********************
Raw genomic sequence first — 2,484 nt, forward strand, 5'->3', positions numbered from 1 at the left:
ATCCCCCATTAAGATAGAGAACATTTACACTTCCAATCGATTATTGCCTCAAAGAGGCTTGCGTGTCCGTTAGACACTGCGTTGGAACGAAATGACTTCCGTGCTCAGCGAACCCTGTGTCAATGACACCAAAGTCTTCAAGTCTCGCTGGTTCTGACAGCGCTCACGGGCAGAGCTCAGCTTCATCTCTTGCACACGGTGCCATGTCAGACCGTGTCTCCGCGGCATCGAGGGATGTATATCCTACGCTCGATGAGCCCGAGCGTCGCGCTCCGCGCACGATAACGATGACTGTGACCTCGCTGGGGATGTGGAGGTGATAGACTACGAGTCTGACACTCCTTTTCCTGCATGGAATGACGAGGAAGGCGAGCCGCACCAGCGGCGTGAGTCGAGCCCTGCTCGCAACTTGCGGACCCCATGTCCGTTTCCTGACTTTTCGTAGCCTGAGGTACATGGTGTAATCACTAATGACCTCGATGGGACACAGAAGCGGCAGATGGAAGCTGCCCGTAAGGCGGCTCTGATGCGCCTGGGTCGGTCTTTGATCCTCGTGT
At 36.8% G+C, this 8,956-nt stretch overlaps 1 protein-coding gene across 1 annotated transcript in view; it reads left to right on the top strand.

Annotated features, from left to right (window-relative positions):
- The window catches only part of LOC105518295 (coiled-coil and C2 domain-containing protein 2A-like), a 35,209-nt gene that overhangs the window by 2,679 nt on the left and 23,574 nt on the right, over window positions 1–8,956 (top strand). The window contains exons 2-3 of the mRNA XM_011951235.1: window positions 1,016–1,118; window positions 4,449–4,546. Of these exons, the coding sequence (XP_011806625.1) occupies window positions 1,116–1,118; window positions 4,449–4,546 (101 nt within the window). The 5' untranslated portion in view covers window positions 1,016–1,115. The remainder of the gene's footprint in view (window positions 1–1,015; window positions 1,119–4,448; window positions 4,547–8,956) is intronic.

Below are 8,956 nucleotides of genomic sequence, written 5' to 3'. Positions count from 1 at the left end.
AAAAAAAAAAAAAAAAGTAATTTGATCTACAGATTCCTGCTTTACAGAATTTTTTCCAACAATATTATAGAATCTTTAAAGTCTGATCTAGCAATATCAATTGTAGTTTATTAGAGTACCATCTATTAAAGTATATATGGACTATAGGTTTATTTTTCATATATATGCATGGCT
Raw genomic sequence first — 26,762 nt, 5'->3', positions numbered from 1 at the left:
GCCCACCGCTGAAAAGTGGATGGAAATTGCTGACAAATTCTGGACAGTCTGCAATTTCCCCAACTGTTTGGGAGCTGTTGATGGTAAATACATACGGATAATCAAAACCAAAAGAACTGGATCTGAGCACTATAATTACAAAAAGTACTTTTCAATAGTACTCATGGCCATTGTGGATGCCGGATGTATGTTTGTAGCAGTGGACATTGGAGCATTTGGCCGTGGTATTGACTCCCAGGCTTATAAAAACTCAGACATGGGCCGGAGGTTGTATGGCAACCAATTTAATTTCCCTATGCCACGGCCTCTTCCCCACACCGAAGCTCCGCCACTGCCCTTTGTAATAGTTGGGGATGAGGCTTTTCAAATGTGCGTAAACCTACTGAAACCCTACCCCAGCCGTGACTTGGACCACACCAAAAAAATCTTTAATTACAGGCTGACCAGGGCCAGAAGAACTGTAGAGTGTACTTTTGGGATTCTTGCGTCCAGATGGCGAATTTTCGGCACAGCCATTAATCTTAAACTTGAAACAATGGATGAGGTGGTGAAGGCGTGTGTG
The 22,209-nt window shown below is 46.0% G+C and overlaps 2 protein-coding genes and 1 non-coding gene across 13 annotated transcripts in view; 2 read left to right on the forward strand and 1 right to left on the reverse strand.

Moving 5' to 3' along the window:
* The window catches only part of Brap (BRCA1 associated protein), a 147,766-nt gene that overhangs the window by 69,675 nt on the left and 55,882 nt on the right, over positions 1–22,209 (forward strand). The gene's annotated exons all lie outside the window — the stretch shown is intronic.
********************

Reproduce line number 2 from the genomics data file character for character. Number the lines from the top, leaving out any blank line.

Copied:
ATCCCCCATTAAGATAGAGAACATTTACACTTCCAATCGATTATTGCCTCAAAGAGGCTTGCGTGTCCGTTAGACACTGCGTTGGAACGAAATGACTTCCGTGCTCAGCGAACCCTGTGTCAATGACACCAAAGTCTTCAAGTCTCGCTGGTTCTGACAGCGCTCACGGGCAGAGCTCAGCTTCATCTCTTGCACACGGTGCCATGTCAGACCGTGTCTCCGCGGCATCGAGGGATGTATATCCTACGCTCGATGAGCCCGAGCGTCGCGCTCCGCGCACGATAACGATGACTGTGACCTCGCTGGGGATGTGGAGGTGATAGACTACGAGTCTGACACTCCTTTTCCTGCATGGAATGACGAGGAAGGCGAGCCGCACCAGCGGCGTGAGTCGAGCCCTGCTCGCAACTTGCGGACCCCATGTCCGTTTCCTGACTTTTCGTAGCCTGAGGTACATGGTGTAATCACTAATGACCTCGATGGGACACAGAAGCGGCAGATGGAAGCTGCCCGTAAGGCGGCTCTGATGCGCCTGGGTCGGTCTTTGATCCTCGTGT